By Jared Chausow
By Katie Toth
By Elizabeth Flock
By Albert Samaha
By Anna Merlan
By Jon Campbell
By Jon Campbell
By Albert Samaha
Anticipated by X-Men, surprise blockbuster of the 2000 campaign, and initiated two years later with Spider-Man, the big-screen comic book has been the characteristic Bush-era action genre. America auditioned a number of superheroes this summer and liked more than a few. (Four of 2008's top 10 grossers have been superhero films.) There was the rakish Iron Man, supposedly inspired by the young Howard Hughes, and his struggle against the Taliban. There were the reconfigured Hulk and a kinder, gentler Hellboy. There was Will Smith's pissed-off, dissolute Hancock (an original character!) and the kill-machine protagonist of Wanted. And then there was the creature John McCain identified as his favorite superhero: Batman. (Obama agreed, but qualified his enthusiasm by also mentioning Spider-Man, a character he might have well appreciated as a lonely eight-year-old. Batman, by contrast, is nearly as old as McCain.)
As its title suggests, The Dark Knight is less movie than worldview, a recognizable dystopia ruled by the threat of terror, in which the rich live in gated communities and the economy is controlled by the Chinese. Basically one hostage situation after another, the movie's lugubrious doomsday scenario opens with preparations for what might be a skyscraper attack and continues through two and a half hours of stylish nonstop brutality to end with a crescendo of moral confusion. The 9/11 references run rampant, but even more insistent is the meditation on civic responsibility, the nature of due process, the legitimacy of torture. The crusading D.A. recognizes Batman as our Caesar—and Batman recognizes no limits. High Noon has given way to darkest night. As the ads put it: "Welcome to a World Without Rules."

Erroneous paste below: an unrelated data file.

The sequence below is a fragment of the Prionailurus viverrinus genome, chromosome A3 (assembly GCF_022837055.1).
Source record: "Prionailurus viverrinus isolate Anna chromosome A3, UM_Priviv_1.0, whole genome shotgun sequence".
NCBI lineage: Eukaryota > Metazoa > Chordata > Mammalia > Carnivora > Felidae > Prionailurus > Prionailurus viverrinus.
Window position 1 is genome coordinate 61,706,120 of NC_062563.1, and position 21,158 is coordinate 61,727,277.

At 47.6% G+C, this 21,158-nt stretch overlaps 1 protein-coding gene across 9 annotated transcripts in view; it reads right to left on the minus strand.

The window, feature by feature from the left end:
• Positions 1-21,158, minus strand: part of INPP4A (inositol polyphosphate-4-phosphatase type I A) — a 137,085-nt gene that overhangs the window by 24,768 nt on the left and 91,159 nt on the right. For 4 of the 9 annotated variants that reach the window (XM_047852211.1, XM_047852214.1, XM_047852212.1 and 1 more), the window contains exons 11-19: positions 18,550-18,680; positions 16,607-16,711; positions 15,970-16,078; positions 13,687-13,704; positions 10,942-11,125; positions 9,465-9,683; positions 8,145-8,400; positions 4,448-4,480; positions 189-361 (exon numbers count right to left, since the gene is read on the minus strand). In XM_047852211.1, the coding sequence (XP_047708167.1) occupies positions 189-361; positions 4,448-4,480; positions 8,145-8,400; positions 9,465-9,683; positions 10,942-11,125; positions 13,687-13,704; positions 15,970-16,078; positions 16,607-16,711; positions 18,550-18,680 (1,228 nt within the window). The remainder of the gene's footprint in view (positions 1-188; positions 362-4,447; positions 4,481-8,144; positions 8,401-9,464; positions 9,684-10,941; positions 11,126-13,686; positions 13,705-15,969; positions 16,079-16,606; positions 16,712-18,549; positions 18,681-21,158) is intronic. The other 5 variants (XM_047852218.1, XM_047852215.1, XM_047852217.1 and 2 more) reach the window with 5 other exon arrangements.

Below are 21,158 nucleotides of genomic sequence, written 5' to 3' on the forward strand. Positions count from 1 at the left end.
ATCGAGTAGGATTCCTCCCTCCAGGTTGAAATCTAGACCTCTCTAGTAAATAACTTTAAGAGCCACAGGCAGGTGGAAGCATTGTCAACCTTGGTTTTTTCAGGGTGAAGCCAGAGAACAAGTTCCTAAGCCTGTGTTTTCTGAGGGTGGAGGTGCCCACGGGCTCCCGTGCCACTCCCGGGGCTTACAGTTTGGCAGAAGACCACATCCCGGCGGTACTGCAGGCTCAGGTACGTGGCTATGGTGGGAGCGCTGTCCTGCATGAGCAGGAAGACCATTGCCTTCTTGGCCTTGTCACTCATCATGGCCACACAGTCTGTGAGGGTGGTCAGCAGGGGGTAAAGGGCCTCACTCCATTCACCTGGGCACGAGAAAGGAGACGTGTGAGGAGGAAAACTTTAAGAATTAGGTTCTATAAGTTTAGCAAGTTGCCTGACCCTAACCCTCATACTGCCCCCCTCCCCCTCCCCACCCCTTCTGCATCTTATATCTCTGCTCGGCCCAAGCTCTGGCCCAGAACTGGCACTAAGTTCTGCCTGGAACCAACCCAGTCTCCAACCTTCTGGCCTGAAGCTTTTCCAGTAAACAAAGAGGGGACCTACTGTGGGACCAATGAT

While reviewers could not help but detect a critique of the war on terror in The Dark Knight, right-wing pundits gratefully embraced the movie as a glorification of their fantasy. Writing in The Wall Street Journal, Andrew Kavan praised The Dark Knight as "a paean of praise to [George Bush's] fortitude and moral courage." The movie justified a president "vilified and despised for confronting terrorists in the only terms they understand." CNN commentator Glenn Beck waxed even more enthusiastically specific: "Batman goes into another country and with a C-130 snatches a guy out, and then throws him back here into Gotham. So there's rendition. . . . One of the ways they find the Joker is through eavesdropping. I mean, the parallels here of what's going on is to me stunning!" The American Spectator further personalized the allegory: Batman's capacity for action, his love of risk and maverick indifference to public opinion, were pure McCain.
A vulgar Marxist might note that as Batman is the alter-ego of the richest man in Gotham City, his "law" is the protection of capital. (Smeared lipstick notwithstanding, one of the scariest things about the Joker is that he has no respect for money.) In any case, the film's ongoing discussion as to whether Batman is the hero we deserve or the hero we need is trumped by the villain's funhouse-mirror dialectic. The Joker (secret star of the movie, played by an actor from beyond the grave) argues that, operating from somewhere outside of the law, Batman is the real agent of terror. He, on the other hand, embodies a particular logic: "I try to show the schemers how pathetic their attempts to control things really are." Like bin Laden, the Joker has the power to drive Gotham City mad. This criminal is Al Qaeda squared, Katrina personified, the Wrath of God run amok. And so The Dark Night is illuminated by two choices: chaos or fascism.
Sarah Palin may get to make her Checkers speech, or, scheduled for early October, Oliver Stone's supposedly scabrous Bush parody W might constitute an intervention. But all things being equal, the choice is Wall-E versus The Dark Knight. The 2008 election will come down to absurd hope (a funny little dingbot can redeem this blighted planet) or the miserable fear of that damnable, fascinating, scary clown.